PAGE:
Simply put, employee feedback is the most important data you can obtain to help shape future open enrollments. Their feedback can help you identify any gaps between what you as the employer think is important, and what employees are actually looking for. Furthermore, data obtained from this group can be used to help strengthen your overall communication strategies and enrollment campaigns to raise awareness and provide benefits education to employees who need it.
HOW should you survey?
Thankfully, there are many free tools online that make it easy to write, create, and deploy an open enrollment survey on your own. However, depending on the benefits administration solutions provider you work with, they may be able to execute this survey on your behalf — and provide experienced guidance to help you ask the right questions, of the right employees, at the right time.
For example, our clients have the option to consult with their client delivery manager about any post-enrollment activities they want to execute, such as a survey. From there, the client team designs the survey and uses our communications module to immediately send out a link to the survey (or mail a paper copy) after the employee completes enrollment. We can even send automated reminder emails to employees who have not responded. This allows you to spend more time analyzing the data and less time setting-up, distributing and collecting survey responses.
Here are the top five post open enrollment survey questions we find to be most helpful for actionable next steps and overall analysis:
How would you rate the overall benefits enrollment experience? Pro Tip: Use a Likert scale format (Excellent, Good, Neutral, Fair, Poor) to measure employee experience in a data consistent format.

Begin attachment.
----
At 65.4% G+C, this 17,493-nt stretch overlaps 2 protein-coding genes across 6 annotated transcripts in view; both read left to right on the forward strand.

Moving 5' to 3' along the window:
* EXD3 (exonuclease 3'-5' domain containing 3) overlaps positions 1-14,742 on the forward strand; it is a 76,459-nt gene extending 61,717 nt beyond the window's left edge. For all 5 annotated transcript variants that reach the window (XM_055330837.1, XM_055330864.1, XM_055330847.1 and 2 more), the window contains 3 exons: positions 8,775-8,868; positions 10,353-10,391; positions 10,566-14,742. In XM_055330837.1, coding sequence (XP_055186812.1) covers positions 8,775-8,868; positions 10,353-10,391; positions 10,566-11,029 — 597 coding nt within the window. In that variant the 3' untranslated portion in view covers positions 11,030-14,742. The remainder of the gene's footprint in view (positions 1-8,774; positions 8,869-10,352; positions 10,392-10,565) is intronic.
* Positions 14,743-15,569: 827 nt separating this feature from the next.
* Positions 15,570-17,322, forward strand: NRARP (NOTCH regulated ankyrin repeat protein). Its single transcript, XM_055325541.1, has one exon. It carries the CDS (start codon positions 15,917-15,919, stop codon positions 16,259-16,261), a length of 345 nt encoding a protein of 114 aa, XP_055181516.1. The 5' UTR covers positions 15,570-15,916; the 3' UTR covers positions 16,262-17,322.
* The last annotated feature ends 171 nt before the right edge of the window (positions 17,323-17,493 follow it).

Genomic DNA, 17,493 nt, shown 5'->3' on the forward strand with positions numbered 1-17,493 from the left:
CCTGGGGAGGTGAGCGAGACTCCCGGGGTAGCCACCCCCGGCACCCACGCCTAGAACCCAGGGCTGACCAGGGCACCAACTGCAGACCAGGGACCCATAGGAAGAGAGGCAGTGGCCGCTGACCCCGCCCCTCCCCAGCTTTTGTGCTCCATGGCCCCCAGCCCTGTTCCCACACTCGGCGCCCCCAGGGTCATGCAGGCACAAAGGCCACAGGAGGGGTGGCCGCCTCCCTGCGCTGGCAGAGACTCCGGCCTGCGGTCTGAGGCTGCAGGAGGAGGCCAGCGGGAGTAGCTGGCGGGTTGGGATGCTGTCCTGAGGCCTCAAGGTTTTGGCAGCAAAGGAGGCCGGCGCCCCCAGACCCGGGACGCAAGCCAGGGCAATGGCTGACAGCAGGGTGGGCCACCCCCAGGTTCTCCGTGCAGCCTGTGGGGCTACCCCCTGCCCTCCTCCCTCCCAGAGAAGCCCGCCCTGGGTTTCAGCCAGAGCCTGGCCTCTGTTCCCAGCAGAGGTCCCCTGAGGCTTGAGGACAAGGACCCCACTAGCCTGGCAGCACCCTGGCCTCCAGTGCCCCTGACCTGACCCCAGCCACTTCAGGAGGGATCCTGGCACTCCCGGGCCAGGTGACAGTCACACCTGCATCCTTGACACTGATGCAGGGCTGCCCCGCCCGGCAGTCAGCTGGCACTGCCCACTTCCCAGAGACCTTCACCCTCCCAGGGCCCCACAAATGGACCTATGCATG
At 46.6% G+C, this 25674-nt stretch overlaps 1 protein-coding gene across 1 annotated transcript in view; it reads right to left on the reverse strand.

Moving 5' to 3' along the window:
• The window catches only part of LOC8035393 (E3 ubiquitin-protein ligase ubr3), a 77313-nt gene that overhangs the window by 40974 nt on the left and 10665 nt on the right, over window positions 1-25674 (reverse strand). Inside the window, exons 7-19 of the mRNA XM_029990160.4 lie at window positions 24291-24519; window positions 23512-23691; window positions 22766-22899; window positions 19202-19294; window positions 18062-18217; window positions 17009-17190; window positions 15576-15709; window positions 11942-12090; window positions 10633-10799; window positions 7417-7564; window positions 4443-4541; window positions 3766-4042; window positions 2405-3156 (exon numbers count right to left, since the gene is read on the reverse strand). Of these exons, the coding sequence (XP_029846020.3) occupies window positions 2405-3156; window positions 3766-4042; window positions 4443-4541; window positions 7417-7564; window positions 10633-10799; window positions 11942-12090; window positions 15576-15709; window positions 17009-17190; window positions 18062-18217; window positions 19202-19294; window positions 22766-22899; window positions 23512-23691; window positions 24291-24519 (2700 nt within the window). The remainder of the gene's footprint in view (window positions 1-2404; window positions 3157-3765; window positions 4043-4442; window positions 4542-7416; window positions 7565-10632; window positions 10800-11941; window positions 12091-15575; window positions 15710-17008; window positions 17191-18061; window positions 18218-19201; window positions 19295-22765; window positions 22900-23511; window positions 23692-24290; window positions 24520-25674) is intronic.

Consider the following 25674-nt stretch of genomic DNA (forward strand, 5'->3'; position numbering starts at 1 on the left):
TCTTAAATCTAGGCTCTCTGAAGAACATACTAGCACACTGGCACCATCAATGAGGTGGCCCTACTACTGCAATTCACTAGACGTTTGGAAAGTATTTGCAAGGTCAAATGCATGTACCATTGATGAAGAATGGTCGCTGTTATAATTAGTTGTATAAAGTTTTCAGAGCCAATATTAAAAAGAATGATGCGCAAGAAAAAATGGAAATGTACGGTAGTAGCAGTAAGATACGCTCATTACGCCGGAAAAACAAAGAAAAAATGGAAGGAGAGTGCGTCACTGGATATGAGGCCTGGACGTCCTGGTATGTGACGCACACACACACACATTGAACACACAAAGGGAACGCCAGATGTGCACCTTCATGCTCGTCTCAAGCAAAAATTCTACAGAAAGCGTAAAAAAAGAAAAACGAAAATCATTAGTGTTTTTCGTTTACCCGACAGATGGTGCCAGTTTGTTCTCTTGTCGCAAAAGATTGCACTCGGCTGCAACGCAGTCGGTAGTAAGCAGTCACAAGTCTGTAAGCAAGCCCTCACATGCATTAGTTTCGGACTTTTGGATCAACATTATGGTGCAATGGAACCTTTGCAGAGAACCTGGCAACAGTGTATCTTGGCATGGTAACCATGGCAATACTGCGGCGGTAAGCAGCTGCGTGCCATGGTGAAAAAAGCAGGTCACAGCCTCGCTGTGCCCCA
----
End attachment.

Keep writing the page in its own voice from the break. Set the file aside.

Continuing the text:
How satisfied were you with the benefits package offered during open enrollment? Pro Tip: Use a Likert scale format (Very satisfied, Satisfied, Neutral, Dissatisfied, Extremely dissatisfied) to measure opinion in a data consistent format.
Did you have enough tools to make an informed decision about your benefits? Pro Tip: Use Yes/No check boxes. If the employee selects “No”, add a progressive survey question that asks “Did you know who to contact for help/guidance during the process?” to gain further insights.
Was the benefits enrollment system personalized and easy to navigate? Tip: Use Yes/No check boxes to help you draw general conclusions. Next Steps: Provide employees with the smoothest, easiest benefits experience ever when you implement a benefits technology with effortless customization available.
What could be better during open enrollment? Tip: Make this a required, open-ended question to allow employees the space to share their thoughts and provide ideas you might not have thought of before. Next Steps: After you gather the data, categorize the responses to this question into similar topics for easier analysis. Take the results a step further and host in-person focus groups to expand on important themes that surfaced from the survey. For additional ways to solicit — and act upon — employee feedback, check out this article.